Nov 28, 2013, 02:23 PM
Michael J. Weiss
“Mapping a Career in Sales”
Peter Baker is a born salesman. At age 7, he was selling bushels of apples door-to-door for his Boy Scout troop. By 23, he’d landed his first job in sales for Xerox. In 2004, he became Environics Analytics’ 17th employee, joining as a vice president of sales before becoming leader of the fundraising, municipal government and manufacturing practice.
Through it all, Peter has maintained a cheery optimism about a profession that, by his own estimate, results in rejection 95 percent of the time. “I look at sales as bringing to somebody’s attention a benefit for their organization,” he says. “And I love what I’m doing. There’s a feeling of elation when you make a sale. You have to pry me off the ceiling.”
"There’s a feeling of elation when you make a sale. You have to pry me off the ceiling."
Every salesman has his own secrets to landing a deal, and Peter is no different. To remain top-of-mind with his clients, he used to email them a joke every morning—like a Borscht Belt Willy Loman. Many were silly groaners he’d lift from humour websites or steal from friends, though he was always on the lookout for usable jokes he could recycle from comic idols like Eddie Murphy, Robin Williams, Lenny Bruce, Bill Cosby and Rodney Dangerfield. In today’s politically correct age, however, he concedes he’s had to cut back on his joke-blasting ways. “My sense of humour is pretty open,” he says, “but we live in a different age. The moral atmosphere is less tolerant—which is sad—but you have to respect people’s sensitivities. I’d rather be safe than sorry.”
Instead, Peter describes a day-in-the-life as requiring “the complete sales cycle”—from cold-calling prospects to writing project proposals for existing clients to helping train new clients in the products and services that EA offers. He claims that the hardest part of his job today involves getting a potential client on the phone. Caller ID stops some of his pitches. Spam filters halt others. Peter maintains that he has tricks to work around the obstacles, and once he does, making the sale is almost—but not quite—easy.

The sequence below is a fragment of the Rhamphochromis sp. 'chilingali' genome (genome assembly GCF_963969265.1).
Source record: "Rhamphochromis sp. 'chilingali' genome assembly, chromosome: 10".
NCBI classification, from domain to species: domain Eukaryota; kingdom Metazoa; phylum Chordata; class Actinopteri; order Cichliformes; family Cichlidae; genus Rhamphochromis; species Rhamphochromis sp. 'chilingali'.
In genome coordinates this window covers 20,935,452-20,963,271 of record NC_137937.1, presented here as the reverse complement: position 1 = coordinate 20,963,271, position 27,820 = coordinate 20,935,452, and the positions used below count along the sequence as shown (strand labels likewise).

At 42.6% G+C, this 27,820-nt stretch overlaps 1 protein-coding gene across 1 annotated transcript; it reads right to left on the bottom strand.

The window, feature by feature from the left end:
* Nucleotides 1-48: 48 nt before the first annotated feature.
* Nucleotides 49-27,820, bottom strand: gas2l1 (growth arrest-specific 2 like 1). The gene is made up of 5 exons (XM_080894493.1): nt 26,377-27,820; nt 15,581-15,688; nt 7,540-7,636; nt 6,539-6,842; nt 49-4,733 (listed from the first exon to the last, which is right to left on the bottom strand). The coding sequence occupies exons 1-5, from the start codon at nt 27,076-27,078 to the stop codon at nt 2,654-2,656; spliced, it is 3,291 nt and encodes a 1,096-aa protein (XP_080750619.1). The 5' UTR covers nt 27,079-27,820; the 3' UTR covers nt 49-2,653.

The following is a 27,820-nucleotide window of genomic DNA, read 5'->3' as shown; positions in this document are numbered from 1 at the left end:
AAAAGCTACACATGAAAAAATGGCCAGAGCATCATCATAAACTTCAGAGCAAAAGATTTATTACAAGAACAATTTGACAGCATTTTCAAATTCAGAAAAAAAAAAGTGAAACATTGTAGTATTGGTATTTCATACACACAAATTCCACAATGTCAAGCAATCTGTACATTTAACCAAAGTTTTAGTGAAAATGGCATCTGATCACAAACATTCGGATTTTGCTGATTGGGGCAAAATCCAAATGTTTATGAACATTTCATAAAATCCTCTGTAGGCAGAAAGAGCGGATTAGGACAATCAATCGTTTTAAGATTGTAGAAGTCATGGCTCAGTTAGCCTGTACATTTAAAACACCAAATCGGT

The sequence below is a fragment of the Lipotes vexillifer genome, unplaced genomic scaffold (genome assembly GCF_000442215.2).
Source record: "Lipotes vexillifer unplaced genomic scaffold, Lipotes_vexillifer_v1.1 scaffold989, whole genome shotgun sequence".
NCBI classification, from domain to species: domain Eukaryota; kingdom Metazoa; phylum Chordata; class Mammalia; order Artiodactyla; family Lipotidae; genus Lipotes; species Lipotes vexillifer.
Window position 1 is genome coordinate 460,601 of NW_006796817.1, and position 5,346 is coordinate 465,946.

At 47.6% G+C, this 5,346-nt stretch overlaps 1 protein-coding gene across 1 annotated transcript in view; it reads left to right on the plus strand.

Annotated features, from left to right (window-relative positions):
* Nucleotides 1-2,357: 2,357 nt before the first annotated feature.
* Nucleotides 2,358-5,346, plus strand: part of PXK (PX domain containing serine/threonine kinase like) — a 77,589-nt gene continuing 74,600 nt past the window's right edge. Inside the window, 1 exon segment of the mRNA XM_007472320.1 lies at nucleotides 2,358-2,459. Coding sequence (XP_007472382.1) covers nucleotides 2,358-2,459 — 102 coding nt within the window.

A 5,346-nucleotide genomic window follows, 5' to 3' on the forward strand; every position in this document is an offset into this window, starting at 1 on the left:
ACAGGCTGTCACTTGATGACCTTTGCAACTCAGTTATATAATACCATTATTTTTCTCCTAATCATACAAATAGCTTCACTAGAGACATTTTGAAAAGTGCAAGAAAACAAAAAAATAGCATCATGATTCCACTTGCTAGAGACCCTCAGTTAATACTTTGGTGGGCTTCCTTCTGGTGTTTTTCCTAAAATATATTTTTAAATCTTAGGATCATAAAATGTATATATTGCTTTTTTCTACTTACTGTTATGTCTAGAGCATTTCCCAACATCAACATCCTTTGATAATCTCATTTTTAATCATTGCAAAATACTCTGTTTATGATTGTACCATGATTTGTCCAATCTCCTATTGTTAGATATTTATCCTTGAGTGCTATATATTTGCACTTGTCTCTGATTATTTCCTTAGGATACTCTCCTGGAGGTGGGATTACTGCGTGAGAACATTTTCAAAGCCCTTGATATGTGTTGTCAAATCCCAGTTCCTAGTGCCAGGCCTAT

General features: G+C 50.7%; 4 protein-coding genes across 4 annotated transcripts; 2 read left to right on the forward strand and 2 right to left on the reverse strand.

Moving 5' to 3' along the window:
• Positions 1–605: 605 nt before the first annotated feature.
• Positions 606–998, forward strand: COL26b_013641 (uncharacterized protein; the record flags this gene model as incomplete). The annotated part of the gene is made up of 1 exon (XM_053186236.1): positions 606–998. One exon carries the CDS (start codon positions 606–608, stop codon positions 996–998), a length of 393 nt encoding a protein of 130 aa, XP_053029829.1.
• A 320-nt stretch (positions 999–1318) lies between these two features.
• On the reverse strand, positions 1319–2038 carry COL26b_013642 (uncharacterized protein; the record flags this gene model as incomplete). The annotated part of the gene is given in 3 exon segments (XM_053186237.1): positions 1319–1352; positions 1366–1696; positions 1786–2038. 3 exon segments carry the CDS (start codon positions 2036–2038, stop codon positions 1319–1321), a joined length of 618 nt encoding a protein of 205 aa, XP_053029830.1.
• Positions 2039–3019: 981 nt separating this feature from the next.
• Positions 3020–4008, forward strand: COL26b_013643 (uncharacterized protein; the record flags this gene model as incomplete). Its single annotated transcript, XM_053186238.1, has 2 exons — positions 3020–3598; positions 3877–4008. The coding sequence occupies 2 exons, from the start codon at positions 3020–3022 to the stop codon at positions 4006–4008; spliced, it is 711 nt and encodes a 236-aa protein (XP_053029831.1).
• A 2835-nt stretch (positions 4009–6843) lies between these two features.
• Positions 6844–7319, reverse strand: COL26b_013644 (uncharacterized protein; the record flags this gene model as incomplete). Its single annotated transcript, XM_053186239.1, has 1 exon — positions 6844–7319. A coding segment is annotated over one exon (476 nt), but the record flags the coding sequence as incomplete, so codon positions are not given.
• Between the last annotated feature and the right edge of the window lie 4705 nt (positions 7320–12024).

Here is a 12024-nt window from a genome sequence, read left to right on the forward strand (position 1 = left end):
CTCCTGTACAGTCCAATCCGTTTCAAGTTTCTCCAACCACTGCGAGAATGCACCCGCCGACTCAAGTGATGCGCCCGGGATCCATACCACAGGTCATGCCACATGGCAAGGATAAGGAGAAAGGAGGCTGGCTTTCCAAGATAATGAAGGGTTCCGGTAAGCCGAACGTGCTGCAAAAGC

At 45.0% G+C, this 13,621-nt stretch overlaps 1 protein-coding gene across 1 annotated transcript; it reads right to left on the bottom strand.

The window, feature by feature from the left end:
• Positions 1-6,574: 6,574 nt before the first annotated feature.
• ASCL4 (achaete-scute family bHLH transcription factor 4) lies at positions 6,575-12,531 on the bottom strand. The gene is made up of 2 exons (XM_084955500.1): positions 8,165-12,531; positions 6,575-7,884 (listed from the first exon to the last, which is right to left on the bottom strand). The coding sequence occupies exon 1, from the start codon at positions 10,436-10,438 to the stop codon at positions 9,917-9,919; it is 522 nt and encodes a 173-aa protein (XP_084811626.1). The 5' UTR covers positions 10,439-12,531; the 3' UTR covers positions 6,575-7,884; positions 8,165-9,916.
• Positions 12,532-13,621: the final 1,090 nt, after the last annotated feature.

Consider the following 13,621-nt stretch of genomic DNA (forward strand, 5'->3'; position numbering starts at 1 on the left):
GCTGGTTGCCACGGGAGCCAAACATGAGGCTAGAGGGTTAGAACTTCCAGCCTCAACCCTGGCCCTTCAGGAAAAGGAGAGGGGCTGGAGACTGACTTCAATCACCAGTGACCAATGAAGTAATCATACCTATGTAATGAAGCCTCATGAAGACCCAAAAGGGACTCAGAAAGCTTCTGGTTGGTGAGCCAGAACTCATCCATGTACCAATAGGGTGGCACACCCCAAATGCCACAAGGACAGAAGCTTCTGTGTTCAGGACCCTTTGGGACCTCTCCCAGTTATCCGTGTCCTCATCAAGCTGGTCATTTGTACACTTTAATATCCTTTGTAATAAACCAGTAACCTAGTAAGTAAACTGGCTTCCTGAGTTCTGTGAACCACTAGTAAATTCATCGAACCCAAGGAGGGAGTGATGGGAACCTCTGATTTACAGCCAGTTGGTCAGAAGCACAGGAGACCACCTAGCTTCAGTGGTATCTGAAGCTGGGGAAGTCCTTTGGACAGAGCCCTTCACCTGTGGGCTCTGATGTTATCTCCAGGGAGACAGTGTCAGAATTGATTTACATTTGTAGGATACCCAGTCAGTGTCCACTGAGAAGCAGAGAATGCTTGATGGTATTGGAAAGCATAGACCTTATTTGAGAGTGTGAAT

“One of the fun things is seeing people get a sense of the range of our offerings,” he says. “They can’t believe that we offer 18,000 data variables. It’s like seeing a light bulb turn on when they realize how much they can do with our products.”
But despite his passion for the job, he says he never pushes younger staff members to go into sales; they have to express an interest. “Selling is an acquired taste,” he says. “A lot of people don’t have a thick enough skin. If you don’t make the sale, that’s life. You have to recognize that it’s often not your fault. It may be the client’s budget or simply bad timing that you have no control over. You just have to suck it up.”
Exactly how Peter acquired his own thick hide remains something of a mystery, though there’s definitely some tenacity in the blood. Born in Toronto, he’s a first-generation Canadian: His mother was born in Berlin and fled Nazi Germany during World War II; she even qualified for the 1936 Olympics in equestrian dressage, but couldn’t compete because she was Jewish. His father came from Myanmar (Burma), where his grandfather worked for the Bombay Teak Company. Peter grew up in a middle-class neighbourhood in Willowdale where his father was a sales manager for Snap-On Tools and his mother a homemaker.
Peter did well in school, both academically and athletically. He ran 100- and 200-meter relays on a track team that, in 1966, was ranked second fastest in Ontario. He remembers doing well in geography and describes himself as “a mapaholic” since the age of six. He used to subscribe to the National Geographic and recalls his first purchase, as a 10-year-old, was a National Geographic atlas. “I’ve always been fascinated by maps,” says Peter. “They tell you a lot of information, and you can transport yourself to a place and learn what kind of people live there. Maps unite my passion for geography, people and photography.”
Peter even began collecting maps as a young man, adding to his collection sporadically over the years. “When I just started working and was dirt poor, I’d buy a $150 Times of London atlas and not eat for a week,” he recalls.